4/04/02 - IRS says certain weight loss programs can be deducted from your taxes
April 3, 2002 at 10:40 PM CST - Updated July 12 at 3:35 AM
Gaining lots of weight may be taxing to your health, but losing it could mean a lighter tax bill. Getting rid of a little around the middle could help your bottom, line that is.
It's a tax break for weight loss. For the first time ever, the IRS says obesity is a medically accepted disease. Dr. Lori Moyers says, "Overall, it's going to cost more in the end if we don't prevent it." Prevent what already affects nearly 39 million Americans. The American Obesity Association reports around 100 billion dollars has been spent on treating obesity-related diseases, it's even been called an epidemic.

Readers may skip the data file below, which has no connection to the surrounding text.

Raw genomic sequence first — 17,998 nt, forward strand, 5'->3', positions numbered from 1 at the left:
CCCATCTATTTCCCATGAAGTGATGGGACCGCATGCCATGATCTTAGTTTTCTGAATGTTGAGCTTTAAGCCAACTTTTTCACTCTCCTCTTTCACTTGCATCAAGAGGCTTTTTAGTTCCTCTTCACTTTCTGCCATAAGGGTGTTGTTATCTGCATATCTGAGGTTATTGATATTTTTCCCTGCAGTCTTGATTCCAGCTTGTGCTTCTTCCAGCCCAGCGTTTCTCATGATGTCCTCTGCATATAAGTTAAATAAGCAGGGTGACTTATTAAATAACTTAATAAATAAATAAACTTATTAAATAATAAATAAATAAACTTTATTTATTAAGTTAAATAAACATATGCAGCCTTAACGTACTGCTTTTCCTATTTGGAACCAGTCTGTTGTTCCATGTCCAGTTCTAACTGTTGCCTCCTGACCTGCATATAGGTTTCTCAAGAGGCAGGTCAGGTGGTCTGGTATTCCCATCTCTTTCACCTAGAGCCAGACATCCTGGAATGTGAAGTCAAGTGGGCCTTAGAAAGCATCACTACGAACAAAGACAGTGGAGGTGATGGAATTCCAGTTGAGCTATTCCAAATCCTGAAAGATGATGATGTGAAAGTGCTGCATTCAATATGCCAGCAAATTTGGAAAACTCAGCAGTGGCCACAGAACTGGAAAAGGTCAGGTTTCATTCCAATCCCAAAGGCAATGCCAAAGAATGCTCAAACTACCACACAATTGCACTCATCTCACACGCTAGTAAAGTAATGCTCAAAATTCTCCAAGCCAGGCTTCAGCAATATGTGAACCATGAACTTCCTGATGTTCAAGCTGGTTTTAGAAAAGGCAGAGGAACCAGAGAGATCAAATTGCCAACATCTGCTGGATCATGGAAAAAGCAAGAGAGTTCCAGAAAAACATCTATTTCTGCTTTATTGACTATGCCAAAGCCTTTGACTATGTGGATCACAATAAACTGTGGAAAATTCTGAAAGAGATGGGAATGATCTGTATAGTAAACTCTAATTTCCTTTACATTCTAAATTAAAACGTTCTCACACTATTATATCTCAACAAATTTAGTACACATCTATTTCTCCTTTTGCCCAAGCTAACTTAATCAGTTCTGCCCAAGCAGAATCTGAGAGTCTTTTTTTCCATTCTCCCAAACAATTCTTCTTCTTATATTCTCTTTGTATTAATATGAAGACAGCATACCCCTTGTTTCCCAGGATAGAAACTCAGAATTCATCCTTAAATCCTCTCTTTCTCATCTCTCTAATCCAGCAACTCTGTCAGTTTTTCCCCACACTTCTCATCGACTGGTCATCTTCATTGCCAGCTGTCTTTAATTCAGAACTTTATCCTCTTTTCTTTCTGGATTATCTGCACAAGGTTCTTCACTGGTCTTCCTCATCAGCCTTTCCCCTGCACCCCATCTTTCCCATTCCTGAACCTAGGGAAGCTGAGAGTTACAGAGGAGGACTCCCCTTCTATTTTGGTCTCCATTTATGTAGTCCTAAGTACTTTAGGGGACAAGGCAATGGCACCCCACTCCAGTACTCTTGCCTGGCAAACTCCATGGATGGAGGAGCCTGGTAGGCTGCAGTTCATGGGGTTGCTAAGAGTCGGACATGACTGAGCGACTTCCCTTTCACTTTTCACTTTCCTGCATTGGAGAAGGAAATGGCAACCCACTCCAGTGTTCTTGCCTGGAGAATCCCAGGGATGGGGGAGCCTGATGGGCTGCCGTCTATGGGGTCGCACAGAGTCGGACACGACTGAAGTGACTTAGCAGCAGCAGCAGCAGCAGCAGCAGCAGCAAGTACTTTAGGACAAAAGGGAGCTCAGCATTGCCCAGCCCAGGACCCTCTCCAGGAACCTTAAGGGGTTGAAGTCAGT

Dr. Moyers sees about 25 patients a day. She says almost 40 percent of her patients are obese. "It's going to become the next cholesterol, high blood pressure, diabetes, " Dr. Moyers says. "It's something we as physicians are going to be put to the test, and they're going to be guidelines set out that we need to be meeting with our patients. All of this has happened just over the last few years."
Now, obesity is recognized as a disease. That's the reason the IRS has decided to allow taxpayers to deduct expenses for certain weight loss programs. There are a lot of different weight loss programs out there, but the only programs that qualify are those ordered by a doctor to treat obesity or high blood pressure. Dr. Moyers says, "If you lose as little as 10 pounds you can positively affect your blood pressure. If you're diabetic, if you lose weight it will help your blood sugars improve. Exercise and losing weight will also help your cholesterol. We know that just getting healthier is positively going to affect your health."
The IRS still won't cover weight control programs that people do to only make themselves feel or look better, and it won't let you write off diet food.